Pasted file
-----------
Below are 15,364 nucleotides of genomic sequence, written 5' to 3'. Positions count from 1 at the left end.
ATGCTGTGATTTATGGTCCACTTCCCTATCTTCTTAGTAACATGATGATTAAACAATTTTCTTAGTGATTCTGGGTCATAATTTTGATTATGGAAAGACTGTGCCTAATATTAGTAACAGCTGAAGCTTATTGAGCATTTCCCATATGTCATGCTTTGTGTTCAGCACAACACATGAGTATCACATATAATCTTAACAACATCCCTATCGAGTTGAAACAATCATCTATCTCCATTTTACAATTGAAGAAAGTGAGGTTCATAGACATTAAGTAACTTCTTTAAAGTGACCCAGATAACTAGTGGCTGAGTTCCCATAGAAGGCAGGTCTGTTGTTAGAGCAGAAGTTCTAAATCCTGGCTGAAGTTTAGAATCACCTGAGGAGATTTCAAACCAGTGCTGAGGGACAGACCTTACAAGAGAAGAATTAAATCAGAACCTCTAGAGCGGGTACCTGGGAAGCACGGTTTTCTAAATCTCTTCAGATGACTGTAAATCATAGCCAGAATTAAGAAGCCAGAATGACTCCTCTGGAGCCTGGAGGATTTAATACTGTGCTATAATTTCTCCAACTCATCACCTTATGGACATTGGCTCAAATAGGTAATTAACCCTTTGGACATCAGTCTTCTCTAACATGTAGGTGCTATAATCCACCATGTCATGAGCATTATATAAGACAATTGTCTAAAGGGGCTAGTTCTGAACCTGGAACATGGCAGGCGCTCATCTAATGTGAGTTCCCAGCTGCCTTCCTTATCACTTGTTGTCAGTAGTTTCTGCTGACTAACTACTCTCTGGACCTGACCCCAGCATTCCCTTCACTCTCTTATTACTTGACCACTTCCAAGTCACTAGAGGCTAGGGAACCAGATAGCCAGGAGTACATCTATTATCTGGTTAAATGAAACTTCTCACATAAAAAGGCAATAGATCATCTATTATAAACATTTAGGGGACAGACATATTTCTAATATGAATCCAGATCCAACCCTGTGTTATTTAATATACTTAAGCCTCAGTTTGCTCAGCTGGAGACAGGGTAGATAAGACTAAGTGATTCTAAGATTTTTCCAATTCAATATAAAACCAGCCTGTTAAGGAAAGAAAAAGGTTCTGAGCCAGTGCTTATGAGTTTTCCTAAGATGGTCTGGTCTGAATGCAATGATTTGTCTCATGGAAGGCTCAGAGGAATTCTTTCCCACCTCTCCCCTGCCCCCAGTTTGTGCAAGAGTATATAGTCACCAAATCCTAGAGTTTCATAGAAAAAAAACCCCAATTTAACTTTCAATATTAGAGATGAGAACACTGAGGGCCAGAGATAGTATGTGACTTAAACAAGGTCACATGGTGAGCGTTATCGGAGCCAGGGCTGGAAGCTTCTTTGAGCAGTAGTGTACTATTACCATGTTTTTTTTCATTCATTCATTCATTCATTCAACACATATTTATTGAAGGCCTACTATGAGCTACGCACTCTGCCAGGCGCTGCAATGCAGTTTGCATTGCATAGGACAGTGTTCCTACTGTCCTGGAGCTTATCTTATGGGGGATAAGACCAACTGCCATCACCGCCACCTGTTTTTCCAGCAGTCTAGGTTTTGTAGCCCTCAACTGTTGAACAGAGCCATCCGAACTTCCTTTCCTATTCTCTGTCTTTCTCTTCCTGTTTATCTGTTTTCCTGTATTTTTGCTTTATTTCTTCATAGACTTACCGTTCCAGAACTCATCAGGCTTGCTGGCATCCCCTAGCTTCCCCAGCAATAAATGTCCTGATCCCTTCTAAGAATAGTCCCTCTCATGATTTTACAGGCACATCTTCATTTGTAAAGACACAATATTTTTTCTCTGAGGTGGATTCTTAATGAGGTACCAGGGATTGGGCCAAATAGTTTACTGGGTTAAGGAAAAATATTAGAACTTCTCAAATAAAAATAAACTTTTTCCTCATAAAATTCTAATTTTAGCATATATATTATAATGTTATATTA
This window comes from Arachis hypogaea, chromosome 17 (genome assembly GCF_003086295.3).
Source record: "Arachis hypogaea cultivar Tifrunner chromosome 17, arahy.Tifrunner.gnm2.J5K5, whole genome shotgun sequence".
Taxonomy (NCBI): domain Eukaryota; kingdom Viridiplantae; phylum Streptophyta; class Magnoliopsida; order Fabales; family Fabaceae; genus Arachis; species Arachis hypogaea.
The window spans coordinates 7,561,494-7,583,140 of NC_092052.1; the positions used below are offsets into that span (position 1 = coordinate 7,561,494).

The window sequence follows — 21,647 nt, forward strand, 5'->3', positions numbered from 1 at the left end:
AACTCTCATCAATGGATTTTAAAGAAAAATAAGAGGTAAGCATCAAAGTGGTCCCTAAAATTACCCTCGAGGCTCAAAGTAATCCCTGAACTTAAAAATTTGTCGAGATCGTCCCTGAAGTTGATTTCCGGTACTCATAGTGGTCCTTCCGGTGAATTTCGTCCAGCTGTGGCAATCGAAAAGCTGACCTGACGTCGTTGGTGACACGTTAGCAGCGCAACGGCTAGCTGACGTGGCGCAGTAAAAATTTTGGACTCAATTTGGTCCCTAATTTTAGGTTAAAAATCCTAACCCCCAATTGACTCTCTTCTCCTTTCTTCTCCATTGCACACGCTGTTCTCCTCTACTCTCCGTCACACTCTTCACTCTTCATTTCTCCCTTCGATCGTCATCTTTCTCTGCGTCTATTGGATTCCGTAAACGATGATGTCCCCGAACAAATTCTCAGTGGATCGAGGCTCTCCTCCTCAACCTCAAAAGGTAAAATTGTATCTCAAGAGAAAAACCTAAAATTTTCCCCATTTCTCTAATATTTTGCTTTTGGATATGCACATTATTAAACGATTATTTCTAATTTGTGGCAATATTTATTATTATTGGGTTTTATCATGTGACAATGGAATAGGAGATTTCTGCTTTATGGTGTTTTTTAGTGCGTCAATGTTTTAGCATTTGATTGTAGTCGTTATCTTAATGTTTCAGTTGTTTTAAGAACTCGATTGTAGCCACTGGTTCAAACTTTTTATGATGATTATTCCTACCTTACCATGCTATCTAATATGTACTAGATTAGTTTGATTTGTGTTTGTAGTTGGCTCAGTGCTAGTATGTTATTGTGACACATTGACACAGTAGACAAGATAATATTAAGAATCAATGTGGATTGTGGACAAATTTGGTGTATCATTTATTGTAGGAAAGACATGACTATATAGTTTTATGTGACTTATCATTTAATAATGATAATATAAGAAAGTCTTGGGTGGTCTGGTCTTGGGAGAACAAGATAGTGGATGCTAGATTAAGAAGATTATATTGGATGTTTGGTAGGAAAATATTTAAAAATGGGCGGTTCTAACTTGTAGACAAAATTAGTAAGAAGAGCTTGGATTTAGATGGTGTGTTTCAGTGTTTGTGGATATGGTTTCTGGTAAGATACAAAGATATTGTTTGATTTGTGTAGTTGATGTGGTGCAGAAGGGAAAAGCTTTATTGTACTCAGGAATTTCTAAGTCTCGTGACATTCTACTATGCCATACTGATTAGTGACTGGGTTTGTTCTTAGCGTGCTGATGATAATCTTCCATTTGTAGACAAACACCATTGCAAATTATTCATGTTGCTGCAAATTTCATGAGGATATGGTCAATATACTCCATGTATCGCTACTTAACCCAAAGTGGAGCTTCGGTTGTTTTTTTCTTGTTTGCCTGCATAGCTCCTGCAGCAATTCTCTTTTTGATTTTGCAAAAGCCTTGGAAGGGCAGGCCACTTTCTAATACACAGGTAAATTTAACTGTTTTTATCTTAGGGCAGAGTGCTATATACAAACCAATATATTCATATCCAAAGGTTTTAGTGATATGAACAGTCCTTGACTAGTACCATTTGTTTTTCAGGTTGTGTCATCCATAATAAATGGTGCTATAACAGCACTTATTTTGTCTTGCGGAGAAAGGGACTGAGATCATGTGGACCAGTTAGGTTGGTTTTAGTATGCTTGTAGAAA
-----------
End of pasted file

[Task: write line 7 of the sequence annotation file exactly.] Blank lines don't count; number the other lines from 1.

The window sequence follows — 21,647 nt, forward strand, 5'->3', positions numbered from 1 at the left end: